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RIGHT TO WORK: A law preventing employers from making union membership a condition of employment. In other words, your boss can't forced you to join a union if you don't want to. There are two sides to this argument. On the one hand, workers should have the freedom to join a union or not based on the benefit to had from the union and perhaps their philosophical orientation towards unions. On the other hand, unions gain their strength by representing workers. Its negotiating position is hurt if it represents only a fraction of the workers. Moreover, any benefits a union gets for workers are enjoyed by its members (who pay dues) as well as nonmembers (who don't pay dues).

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Lesson Contents
Unit 1: Intro
  • Definition
  • A Few Examples
  • Market Control
  • Competition
  • Unit 1 Summary
  • Unit 2: Four Types
  • A Continuum
  • Perfect Competition
  • Monopoly
  • Monopolistic Competition
  • Oligopoly
  • Other Structurres
  • Unit 2 Summary
  • Unit 3: Getting Control
  • Profit Motivation
  • Entry Barriers
  • Product Differentiation
  • Unit 3 Summary
  • Unit 4: Using Control
  • Takes And Makers
  • Demand Curves
  • Practices
  • Unit 4 Summary
  • Unit 5: Government
  • Efficiency
  • Regulation
  • Unit 5 Summary
  • Course Home
    Market Structures

    Our investigation into market structures lays the foundation for a closer examination of monopoly, monopolistic competition, and oligopoly. This lesson takes a look at how markets are structured based on their competitiveness, the degree of market control held by firms, the acquisition of this market control, and the use market control.

    • The first unit of this lesson, Competition And Control, begins this lesson with a look at competition and market control.
    • In the second unit, Four Types, we examine the four basic types of market structures -- perfect competition, monopoly, monopolistic competition, and oligopoly.
    • The third unit, Getting Control, then looks at two key ways that firms are able to acquire or increase their market control -- product differentiation and entry barriers.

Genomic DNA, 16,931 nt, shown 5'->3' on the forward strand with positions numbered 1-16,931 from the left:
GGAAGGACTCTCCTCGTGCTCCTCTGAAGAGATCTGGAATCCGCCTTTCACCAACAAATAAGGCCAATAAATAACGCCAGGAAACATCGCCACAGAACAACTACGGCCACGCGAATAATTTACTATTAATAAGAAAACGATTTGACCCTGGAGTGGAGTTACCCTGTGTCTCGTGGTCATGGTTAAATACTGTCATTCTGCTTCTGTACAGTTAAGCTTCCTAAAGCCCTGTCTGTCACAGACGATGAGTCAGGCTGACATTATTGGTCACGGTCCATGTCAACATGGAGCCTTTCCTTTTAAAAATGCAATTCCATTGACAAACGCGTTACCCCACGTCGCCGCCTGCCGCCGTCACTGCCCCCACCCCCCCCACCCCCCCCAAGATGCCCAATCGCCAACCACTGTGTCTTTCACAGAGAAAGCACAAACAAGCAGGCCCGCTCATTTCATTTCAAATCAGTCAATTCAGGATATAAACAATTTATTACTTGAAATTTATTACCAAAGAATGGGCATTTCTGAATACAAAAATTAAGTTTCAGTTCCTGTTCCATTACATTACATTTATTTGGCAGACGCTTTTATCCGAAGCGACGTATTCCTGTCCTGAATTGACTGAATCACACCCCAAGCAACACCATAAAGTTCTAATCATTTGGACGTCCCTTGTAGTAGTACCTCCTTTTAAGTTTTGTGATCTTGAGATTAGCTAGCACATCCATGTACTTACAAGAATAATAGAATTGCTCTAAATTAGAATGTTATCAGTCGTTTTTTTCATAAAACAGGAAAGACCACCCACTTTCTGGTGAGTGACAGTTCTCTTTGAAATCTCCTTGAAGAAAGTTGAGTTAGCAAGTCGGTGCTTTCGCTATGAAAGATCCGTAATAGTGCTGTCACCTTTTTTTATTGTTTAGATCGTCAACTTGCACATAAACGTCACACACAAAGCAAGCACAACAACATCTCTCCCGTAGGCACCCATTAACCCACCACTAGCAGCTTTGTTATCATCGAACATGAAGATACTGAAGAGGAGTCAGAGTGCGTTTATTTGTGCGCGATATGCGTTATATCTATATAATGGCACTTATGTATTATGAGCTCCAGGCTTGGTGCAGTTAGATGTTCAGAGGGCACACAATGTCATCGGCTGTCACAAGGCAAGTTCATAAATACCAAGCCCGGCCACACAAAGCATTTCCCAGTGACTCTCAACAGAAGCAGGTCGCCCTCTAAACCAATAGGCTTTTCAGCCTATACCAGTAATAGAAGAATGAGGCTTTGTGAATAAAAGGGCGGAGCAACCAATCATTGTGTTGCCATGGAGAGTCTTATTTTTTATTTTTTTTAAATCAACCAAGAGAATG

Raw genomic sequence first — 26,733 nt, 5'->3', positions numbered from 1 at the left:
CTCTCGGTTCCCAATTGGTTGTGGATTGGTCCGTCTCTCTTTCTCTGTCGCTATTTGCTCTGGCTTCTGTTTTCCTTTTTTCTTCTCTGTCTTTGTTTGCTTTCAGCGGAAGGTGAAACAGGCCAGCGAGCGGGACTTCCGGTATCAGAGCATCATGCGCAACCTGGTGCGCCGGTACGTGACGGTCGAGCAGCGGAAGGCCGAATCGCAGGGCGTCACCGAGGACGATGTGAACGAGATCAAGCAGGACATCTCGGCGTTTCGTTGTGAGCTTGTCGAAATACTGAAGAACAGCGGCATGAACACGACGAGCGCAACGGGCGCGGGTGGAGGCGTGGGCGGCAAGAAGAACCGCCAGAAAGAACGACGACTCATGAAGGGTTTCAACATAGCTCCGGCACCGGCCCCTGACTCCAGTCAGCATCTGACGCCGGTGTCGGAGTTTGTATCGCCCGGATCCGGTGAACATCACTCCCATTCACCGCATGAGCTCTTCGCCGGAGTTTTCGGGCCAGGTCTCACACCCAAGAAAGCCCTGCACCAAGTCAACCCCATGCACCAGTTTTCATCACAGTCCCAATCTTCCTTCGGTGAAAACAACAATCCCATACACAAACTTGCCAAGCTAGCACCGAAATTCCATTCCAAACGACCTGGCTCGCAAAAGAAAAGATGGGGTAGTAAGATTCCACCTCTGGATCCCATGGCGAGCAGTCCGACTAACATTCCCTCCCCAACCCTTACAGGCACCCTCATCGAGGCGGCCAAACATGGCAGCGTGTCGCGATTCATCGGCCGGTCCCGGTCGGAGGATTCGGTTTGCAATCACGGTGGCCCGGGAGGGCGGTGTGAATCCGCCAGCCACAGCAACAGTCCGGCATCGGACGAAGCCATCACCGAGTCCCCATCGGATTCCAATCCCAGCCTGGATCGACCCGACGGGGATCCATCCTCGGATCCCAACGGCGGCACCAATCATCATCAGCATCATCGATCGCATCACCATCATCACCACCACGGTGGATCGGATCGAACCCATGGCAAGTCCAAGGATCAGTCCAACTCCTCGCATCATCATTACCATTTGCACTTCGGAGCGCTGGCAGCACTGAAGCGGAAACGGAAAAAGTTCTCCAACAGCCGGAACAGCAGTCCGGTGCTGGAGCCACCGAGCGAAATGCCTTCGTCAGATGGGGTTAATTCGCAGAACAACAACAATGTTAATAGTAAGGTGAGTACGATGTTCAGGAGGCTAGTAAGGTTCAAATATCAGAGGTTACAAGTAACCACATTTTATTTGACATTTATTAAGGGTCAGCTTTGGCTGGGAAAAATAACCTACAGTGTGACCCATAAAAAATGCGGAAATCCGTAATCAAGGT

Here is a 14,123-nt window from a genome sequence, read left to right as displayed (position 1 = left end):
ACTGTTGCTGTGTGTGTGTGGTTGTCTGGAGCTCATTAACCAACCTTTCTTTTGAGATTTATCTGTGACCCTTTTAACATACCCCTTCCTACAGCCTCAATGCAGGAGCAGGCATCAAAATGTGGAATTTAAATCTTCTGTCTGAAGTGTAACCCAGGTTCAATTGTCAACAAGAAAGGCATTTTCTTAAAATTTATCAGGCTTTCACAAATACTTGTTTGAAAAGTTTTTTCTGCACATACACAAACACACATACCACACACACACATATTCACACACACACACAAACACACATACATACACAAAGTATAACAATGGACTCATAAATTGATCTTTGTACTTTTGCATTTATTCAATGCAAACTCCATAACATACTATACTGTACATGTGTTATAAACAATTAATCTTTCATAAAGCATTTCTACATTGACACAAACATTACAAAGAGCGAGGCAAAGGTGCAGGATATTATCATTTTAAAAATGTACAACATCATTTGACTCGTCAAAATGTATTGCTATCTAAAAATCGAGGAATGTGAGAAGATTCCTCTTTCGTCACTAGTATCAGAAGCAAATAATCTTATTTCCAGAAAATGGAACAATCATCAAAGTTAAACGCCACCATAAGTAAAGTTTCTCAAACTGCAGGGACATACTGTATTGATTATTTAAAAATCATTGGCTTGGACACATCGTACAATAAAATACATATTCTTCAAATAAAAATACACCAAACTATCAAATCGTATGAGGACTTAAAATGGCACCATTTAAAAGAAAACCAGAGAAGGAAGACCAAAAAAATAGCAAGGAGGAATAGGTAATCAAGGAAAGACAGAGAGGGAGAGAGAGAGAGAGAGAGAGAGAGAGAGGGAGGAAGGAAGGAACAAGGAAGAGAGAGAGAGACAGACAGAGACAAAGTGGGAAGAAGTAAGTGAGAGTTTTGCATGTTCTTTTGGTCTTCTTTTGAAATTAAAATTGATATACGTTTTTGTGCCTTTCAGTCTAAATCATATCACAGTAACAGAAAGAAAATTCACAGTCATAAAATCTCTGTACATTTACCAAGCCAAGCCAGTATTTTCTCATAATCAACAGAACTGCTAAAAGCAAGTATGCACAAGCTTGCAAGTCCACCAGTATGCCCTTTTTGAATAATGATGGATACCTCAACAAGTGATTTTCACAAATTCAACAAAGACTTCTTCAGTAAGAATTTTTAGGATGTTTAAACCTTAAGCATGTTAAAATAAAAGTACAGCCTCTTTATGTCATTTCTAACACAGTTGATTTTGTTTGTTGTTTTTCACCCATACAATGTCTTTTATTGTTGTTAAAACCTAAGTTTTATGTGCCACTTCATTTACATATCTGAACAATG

• In the fourth unit, Using Control, we investigate what firms do when they have market control.
    • The fifth and final unit, Government, then closes this lesson by considering the role government plays in regulating market control.

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    AVERAGE FACTOR COST CURVE

    A curve that graphically represents the relation between average factor cost incurred by a firm for employing an input and the quantity of input used. Because average factor cost is essentially the price of the input, the average factor cost curve is also the supply curve for the input. The average factor cost curve for a firm with no market control is horizontal. The average revenue curve for a firm with market control is positively sloped.

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    APLS

    WHITE GULLIBON
    [What's This?]

    Today, you are likely to spend a great deal of time at a flea market trying to buy either several magazines on computer software or a T-shirt commemorating the second moon landing. Be on the lookout for celebrities who speak directly to you through your television.
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    This isn't me! What am I?

    The first "Black Friday" on record, a friday marked by a major financial catastrophe, occurred on September 24, 1869 -- A FRIDAY -- when an attempted cornering of the gold market induced a financial crises and economy-wide depression.
    "Try not to become a man of success, but rather try to become a man of value. "

    -- Albert Einstein

    NAIRU
    Non-Accelerating Inflation Rate of Unemployment
    A PEDestrian's Guide
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